2 November 1894
Chatelle Confesses to Have Committed the Crime
Chatelle Confesses to Have Committed the Crime
Listowell, Ont., Oct. 26.
The coroner's jury has handed in a verdict of wilful murder against Almeda Chatelle. The evidence was very conclusive. Constable McCarthy recognized the articles found on the prisoner as those he was entrusted with on Tuesday last. Then the prisoner was handed over to him by Constable Travis. Constable Robert Woods produced the celebrated black valise and parcel containing the murdered girl's clothing. many witnesses were produced who identified the contents of the valise.
Dr. Sutherland said the cause of death was due to loss of blood from the cut in the throat, and gave a detailed description of the condition of the body when found.
A number of other witnesses were called and their evidence taken, some of them having seen the prisoner before and others after the murder.
The evidence taken as a whole was very complete, and leaves no doubt as to the criminality of the prisoner. the route he went has been indicated by the witnesses nearly the distance from Ailsa Craig to Listowel, thence to Cataract.
The prisoner was then arraigned before a magistrate's court, consisting of Police Magistrate Tuhune and Mayor Weatherstone. Much of the evidence taken by the coroner's jury was gone over, and the magistrate formally charged him under the section in the Revised Statutes, which gives the prisoner an opportunity of making a statement, and warned him that anything he might say would be used against him. He replied that he was guilty and had nothing more to say. Then he was removed to the cell, where he was stripped and his clothing examined. Many blood stains were found on his drawers. While being searched he repeatedly said he did not care how soon he was put out of the world. "Let them cut me to pieces or hang or shoot me," he said. "They have proved I did it. What is the good of delaying matters? the sooner they get it over and one with, the better." A hack was waiting at the jail door, and a restless mob was clamoring outside for the prisoner. A number of constables were on hand and the prisoner was suddenly rushed through and into the hack. A large rock followed in dangerous proximity and narrowly escaped missing persons in the crowd. He was driven off at full speed to the station, followed by a turbulent crowd. At the station the train was not yet in, and the prisoner was taken into the station, where he remained closely guarded until its arrival. The crowd here was very demonstrative and seemed dangerous. All sorts of cries and threats were made, such as "Lynch him." "Hang him." "Use the rope." "Throw him under the train." etc. The officers ran him down the platform followed by the crowd, and at the car steps a determined effort was made to get him. There was no organized leader, but a few men the worse of liquor called for volunteers to follow them into the car and take him. In the scramble Constable McCarthy drew his revolver. and Chief McCarthy, of Stratford, narrowly escaped falling under the car. For ten minutes the train remained, during which many inflammatory threats were made by the crowd. Finally, at 10.40, the train pulled out, followed by wild and derisive cries from the mob. He will remain in Stratford jail until the spring assizes.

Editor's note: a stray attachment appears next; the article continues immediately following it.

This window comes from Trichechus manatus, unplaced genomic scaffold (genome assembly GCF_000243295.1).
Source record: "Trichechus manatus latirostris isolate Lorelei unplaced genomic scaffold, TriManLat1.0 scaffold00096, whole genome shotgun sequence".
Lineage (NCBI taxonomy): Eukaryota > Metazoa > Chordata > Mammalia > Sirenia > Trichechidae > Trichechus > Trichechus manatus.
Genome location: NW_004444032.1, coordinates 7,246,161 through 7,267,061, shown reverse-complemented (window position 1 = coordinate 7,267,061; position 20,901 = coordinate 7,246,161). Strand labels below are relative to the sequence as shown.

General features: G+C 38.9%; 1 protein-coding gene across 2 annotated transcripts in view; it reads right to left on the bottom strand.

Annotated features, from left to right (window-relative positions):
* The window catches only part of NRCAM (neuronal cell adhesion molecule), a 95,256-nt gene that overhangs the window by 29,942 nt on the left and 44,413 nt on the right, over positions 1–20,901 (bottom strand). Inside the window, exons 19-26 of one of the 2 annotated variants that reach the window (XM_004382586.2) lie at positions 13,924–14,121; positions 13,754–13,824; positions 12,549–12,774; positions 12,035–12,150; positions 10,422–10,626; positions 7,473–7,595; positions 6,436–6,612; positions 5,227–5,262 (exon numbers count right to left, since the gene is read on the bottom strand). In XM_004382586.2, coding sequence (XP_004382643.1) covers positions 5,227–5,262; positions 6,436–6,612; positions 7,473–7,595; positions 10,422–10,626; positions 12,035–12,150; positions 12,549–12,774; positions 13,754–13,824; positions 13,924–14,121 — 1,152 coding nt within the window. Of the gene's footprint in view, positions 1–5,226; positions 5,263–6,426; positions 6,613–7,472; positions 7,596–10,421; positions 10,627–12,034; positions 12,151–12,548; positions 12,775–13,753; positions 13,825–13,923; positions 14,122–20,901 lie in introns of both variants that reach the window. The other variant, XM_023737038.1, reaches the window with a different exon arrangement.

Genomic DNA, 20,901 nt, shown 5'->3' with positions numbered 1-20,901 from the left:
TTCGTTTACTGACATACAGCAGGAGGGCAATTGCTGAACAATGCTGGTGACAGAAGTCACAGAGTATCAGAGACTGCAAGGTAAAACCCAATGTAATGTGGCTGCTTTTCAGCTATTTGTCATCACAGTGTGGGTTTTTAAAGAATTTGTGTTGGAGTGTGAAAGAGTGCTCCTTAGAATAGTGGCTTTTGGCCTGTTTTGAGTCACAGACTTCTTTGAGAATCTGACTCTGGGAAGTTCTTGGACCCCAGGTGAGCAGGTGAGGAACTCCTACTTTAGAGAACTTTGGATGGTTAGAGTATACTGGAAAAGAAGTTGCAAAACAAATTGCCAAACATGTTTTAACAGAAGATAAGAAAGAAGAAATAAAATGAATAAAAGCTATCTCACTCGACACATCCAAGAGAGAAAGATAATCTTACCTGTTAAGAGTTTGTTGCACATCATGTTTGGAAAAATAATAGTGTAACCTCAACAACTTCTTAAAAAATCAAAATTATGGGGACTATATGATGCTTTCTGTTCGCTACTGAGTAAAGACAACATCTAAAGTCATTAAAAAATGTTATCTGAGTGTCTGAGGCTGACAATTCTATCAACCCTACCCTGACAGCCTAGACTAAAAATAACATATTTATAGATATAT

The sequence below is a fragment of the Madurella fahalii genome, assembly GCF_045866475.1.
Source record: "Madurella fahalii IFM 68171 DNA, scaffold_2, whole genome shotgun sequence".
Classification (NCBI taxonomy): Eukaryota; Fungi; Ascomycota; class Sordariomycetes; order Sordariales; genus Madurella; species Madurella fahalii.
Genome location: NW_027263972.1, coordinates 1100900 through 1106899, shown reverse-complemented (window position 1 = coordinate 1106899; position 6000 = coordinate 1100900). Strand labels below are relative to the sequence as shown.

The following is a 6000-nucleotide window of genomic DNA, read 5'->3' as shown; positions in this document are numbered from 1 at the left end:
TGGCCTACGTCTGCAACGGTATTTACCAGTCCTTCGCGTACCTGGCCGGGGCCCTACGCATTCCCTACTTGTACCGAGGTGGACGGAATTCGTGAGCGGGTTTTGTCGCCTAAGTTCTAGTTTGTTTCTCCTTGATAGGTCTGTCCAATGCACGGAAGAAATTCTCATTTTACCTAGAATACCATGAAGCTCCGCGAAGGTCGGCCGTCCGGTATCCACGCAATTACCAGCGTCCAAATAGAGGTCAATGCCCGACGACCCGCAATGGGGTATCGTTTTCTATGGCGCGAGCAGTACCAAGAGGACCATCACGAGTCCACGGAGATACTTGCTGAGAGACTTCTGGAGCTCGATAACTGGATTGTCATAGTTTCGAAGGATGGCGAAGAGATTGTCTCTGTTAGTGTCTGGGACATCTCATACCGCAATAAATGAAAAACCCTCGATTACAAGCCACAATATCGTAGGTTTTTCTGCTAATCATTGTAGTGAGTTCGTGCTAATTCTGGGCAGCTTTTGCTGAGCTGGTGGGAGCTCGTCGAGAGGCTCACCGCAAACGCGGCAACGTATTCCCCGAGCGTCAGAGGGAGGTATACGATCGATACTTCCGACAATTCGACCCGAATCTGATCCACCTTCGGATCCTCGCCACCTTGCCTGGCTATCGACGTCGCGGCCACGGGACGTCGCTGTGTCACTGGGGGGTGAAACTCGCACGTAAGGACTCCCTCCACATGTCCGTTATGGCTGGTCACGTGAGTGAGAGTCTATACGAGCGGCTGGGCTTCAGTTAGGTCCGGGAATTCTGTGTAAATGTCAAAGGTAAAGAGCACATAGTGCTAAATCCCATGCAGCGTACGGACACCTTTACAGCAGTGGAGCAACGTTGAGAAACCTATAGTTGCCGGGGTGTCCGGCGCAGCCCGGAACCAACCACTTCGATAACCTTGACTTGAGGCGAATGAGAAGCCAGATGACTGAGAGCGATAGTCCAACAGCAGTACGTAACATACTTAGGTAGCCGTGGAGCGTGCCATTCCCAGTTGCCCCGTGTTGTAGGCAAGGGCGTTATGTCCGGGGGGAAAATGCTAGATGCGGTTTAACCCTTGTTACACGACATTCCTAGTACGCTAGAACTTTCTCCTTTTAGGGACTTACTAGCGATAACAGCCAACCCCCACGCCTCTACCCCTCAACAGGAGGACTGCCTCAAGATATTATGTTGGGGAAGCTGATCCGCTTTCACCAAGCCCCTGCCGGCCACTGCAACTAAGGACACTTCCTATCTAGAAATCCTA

Stratford, Oct. 29.
Not if the authorities can prevent it will the people have an opportunity to make a hero of Jessie Keith's murderer. The strictest rules are being enforced about the gaol, and only those who have business within are allowed to see to talk to Chatelle. Warned by the trouble experienced with by the authorities in Woodstock in the Birchall case, Sheriff Hossie has issued instructions that no newspaper representatives are to be admitted inside the gaol, and the Warden and turnkey are under orders to maintain a strict silence. Gaoler Nichol says Chatelle does not seem in any way extraordinary in his behavior, and expresses the opinion that he is not likely to give him any trouble. Though a French Canadian he does not profess to be a Catholic, and sticks to it that he is of no religion. A Bible given him by the gaoler has remained untouched, though newspapers containing a report of the trial ay Listowel were read with eagerness. Detective Murray thinks that Chatelle may try to commit suicide. He bases his belief on his conduct at the trial, when he recklessly exposed himself at the window with a howling mob beneath. When warned not to expose himself he replied that he did not care whether he was shot, knifed or pulled to pieces. The detective says that Chatelle confessed all the horrible story of the crime to him in Stratford gaol, but that it would not have done for him to have made it known then. The details were too horrible for recital, but the prisoner said that he did not know what possessed him, but that he was animated by an uncontrollable fiendish frenzy for the time. Chief McCarthy believes that it is not the first time Chatelle has been led a prisoner through an angry mob. He had a way of drawing officers to him and using them as shields from violence that seemed the result of previous experience. The "Jack the Ripper" theory is quite popular here, and all the literature of the Whitechapel murders obtainable has been eagerly scanned for particulars to support the idea. The only description given of the Whitechapel murderer - that of a low, thick-set man of 40 years of age and a sailor - fits the man in Stratford gaol well enough, but it is too vague to establish any identity. The crime to which he has confessed is so similar to the horrid butcheries in London, however, that an accurate description of the man and his deed will be sent to Scotland Yard. The subject of this wide spread excitement accepts the situation cooly enough. His sleep is unbroken and all his meals are eaten with a hearty relish.